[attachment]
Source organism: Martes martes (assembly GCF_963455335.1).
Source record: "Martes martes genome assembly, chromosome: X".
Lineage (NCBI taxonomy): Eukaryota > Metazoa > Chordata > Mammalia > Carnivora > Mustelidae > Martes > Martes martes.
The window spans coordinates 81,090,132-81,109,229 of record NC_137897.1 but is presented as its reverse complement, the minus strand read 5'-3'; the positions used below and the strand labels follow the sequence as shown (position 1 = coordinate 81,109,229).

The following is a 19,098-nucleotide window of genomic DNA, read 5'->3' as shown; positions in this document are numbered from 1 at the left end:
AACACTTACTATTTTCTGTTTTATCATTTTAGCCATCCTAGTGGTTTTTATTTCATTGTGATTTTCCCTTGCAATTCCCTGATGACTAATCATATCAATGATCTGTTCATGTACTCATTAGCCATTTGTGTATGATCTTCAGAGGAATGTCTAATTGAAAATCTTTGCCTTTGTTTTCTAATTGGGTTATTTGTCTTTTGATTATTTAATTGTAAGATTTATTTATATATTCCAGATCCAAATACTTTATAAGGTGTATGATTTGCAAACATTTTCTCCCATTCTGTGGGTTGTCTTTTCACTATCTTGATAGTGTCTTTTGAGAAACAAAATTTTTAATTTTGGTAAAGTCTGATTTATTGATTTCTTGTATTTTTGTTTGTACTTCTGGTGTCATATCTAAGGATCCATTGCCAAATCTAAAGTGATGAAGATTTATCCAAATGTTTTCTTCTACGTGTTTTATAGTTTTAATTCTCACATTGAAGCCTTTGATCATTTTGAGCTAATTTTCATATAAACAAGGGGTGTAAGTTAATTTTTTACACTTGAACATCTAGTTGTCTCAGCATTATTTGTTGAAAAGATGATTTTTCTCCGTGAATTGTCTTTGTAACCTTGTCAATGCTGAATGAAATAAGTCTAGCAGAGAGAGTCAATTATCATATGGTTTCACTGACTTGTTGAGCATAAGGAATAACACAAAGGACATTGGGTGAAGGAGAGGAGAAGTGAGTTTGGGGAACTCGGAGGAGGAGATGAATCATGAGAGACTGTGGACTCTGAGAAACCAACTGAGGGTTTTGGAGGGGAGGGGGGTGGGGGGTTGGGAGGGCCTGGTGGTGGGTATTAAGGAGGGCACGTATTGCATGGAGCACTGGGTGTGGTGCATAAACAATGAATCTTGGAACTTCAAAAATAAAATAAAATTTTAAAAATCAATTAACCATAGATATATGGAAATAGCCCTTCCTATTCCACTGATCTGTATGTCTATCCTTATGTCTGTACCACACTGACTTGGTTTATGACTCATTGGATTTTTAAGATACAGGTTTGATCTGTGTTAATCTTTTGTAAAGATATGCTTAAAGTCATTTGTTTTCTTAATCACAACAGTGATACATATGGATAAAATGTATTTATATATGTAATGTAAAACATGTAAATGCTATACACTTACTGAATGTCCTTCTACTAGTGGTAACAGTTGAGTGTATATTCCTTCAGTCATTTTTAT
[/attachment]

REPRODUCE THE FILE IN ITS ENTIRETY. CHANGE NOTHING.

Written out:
Source organism: Martes martes (assembly GCF_963455335.1).
Source record: "Martes martes genome assembly, chromosome: X".
Lineage (NCBI taxonomy): Eukaryota > Metazoa > Chordata > Mammalia > Carnivora > Mustelidae > Martes > Martes martes.
The window spans coordinates 81,090,132-81,109,229 of record NC_137897.1 but is presented as its reverse complement, the minus strand read 5'-3'; the positions used below and the strand labels follow the sequence as shown (position 1 = coordinate 81,109,229).

The following is a 19,098-nucleotide window of genomic DNA, read 5'->3' as shown; positions in this document are numbered from 1 at the left end:
AACACTTACTATTTTCTGTTTTATCATTTTAGCCATCCTAGTGGTTTTTATTTCATTGTGATTTTCCCTTGCAATTCCCTGATGACTAATCATATCAATGATCTGTTCATGTACTCATTAGCCATTTGTGTATGATCTTCAGAGGAATGTCTAATTGAAAATCTTTGCCTTTGTTTTCTAATTGGGTTATTTGTCTTTTGATTATTTAATTGTAAGATTTATTTATATATTCCAGATCCAAATACTTTATAAGGTGTATGATTTGCAAACATTTTCTCCCATTCTGTGGGTTGTCTTTTCACTATCTTGATAGTGTCTTTTGAGAAACAAAATTTTTAATTTTGGTAAAGTCTGATTTATTGATTTCTTGTATTTTTGTTTGTACTTCTGGTGTCATATCTAAGGATCCATTGCCAAATCTAAAGTGATGAAGATTTATCCAAATGTTTTCTTCTACGTGTTTTATAGTTTTAATTCTCACATTGAAGCCTTTGATCATTTTGAGCTAATTTTCATATAAACAAGGGGTGTAAGTTAATTTTTTACACTTGAACATCTAGTTGTCTCAGCATTATTTGTTGAAAAGATGATTTTTCTCCGTGAATTGTCTTTGTAACCTTGTCAATGCTGAATGAAATAAGTCTAGCAGAGAGAGTCAATTATCATATGGTTTCACTGACTTGTTGAGCATAAGGAATAACACAAAGGACATTGGGTGAAGGAGAGGAGAAGTGAGTTTGGGGAACTCGGAGGAGGAGATGAATCATGAGAGACTGTGGACTCTGAGAAACCAACTGAGGGTTTTGGAGGGGAGGGGGGTGGGGGGTTGGGAGGGCCTGGTGGTGGGTATTAAGGAGGGCACGTATTGCATGGAGCACTGGGTGTGGTGCATAAACAATGAATCTTGGAACTTCAAAAATAAAATAAAATTTTAAAAATCAATTAACCATAGATATATGGAAATAGCCCTTCCTATTCCACTGATCTGTATGTCTATCCTTATGTCTGTACCACACTGACTTGGTTTATGACTCATTGGATTTTTAAGATACAGGTTTGATCTGTGTTAATCTTTTGTAAAGATATGCTTAAAGTCATTTGTTTTCTTAATCACAACAGTGATACATATGGATAAAATGTATTTATATATGTAATGTAAAACATGTAAATGCTATACACTTACTGAATGTCCTTCTACTAGTGGTAACAGTTGAGTGTATATTCCTTCAGTCATTTTTAT